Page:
Dry Water Quality Swale

Water quality swales are shallow vegetated open channels designed to treat and convey stormwater runoff. Water quality swales provide higher pollutant removal than traditional grass drainage channels, which are designed strictly for conveyance.

Dry water quality swales (also referred to as “dry swales”) have a bioretention soil media below the surface of the swale that facilitates stormwater filtration and vegetative growth. Dry swales are frequently designed to infiltrate but can be designed with an underdrain to capture filtered water and assist with drainage from the system. In certain situations, bioretention swales can also be designed with impermeable liners to prevent infiltration into the underlying soil. Dry swales are planted with dense, native grasses or plants that function to slow the flow of runoff and encourage filtration. The use of check dams is recommended to enhance water quality performance by promoting ponding, filtration, and infiltration of stormwater into the underlying soil. Pollutants are removed through sedimentation, filtration, adsorption, pollutant uptake, and infiltration.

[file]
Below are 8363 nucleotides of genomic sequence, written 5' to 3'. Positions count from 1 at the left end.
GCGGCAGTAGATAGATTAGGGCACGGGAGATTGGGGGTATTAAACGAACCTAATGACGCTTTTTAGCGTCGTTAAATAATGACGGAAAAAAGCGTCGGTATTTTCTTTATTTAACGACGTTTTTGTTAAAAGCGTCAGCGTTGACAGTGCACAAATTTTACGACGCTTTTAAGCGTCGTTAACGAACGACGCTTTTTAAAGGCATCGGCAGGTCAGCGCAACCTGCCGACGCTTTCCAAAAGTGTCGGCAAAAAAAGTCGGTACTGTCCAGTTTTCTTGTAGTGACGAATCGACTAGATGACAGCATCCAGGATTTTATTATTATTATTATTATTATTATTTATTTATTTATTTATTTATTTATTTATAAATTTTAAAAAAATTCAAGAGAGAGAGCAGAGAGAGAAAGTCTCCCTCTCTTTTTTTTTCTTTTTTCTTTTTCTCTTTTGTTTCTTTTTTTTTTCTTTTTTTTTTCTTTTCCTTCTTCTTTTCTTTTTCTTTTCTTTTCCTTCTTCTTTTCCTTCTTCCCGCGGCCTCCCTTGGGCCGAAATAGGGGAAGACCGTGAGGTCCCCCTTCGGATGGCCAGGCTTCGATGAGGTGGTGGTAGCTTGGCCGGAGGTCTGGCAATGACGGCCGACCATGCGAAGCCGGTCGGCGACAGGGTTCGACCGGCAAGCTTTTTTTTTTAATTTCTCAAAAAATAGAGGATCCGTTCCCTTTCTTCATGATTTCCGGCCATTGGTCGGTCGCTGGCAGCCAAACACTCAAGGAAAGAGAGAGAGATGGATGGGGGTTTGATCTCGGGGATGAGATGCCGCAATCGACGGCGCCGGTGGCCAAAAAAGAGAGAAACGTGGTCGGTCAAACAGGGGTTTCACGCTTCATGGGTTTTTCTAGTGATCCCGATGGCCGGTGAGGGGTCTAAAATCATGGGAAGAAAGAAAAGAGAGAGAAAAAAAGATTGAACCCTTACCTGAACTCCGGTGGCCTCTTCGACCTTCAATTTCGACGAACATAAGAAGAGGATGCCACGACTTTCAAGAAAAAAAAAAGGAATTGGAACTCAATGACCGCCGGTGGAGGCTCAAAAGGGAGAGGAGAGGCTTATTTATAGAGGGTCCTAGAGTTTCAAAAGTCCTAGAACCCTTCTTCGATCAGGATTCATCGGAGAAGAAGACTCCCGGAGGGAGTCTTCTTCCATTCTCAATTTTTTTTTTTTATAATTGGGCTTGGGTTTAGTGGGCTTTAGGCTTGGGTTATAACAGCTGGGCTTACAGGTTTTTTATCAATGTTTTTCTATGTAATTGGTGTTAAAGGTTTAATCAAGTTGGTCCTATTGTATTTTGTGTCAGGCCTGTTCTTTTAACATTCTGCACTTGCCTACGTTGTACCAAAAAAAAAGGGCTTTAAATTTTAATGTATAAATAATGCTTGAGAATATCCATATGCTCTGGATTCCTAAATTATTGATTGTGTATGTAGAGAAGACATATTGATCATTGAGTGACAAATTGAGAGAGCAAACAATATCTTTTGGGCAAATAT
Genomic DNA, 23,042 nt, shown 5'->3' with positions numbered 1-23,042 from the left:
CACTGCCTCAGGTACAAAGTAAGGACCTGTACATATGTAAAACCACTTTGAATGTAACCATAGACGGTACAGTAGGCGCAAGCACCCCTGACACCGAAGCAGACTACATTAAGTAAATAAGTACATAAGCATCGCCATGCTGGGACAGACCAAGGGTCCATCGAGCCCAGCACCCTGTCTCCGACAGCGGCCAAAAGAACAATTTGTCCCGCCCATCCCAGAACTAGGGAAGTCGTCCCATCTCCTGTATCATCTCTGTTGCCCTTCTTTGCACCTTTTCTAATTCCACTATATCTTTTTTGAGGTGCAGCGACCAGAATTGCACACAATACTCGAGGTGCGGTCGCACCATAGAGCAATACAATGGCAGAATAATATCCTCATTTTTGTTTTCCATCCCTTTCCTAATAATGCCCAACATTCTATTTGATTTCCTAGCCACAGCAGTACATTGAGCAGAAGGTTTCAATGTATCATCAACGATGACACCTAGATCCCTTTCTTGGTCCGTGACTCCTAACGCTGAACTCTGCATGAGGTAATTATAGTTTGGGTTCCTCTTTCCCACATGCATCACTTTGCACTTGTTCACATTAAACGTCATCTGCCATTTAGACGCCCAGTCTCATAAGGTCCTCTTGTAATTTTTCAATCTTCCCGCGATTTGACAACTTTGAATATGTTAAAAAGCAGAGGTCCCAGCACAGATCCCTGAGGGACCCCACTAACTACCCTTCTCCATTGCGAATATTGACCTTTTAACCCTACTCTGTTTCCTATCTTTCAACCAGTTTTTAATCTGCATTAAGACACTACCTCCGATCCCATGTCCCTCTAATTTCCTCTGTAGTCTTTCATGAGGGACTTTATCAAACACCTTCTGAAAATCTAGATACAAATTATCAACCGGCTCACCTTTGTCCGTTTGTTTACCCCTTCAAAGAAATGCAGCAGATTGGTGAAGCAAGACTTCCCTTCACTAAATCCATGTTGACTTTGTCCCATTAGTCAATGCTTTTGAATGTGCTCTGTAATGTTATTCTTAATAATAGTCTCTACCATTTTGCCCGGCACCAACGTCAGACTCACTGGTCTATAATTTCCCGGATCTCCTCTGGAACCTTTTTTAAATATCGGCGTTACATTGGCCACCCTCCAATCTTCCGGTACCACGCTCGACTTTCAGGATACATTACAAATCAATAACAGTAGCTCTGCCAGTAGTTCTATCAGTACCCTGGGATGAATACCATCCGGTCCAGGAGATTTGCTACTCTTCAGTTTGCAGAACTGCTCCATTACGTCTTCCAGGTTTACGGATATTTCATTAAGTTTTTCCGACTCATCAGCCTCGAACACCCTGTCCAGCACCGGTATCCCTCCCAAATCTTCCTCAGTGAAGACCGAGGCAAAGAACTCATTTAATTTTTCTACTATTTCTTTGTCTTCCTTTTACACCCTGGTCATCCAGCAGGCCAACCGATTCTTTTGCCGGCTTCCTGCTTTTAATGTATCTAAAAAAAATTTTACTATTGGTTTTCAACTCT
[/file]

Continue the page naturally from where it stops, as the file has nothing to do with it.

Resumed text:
If not designed with an impermeable liner, dry water quality swales can provide retention of stormwater and reduce runoff volumes through infiltration and groundwater recharge. Dry swales may also be used to provide stormwater quantity control when designed as on-line facilities.

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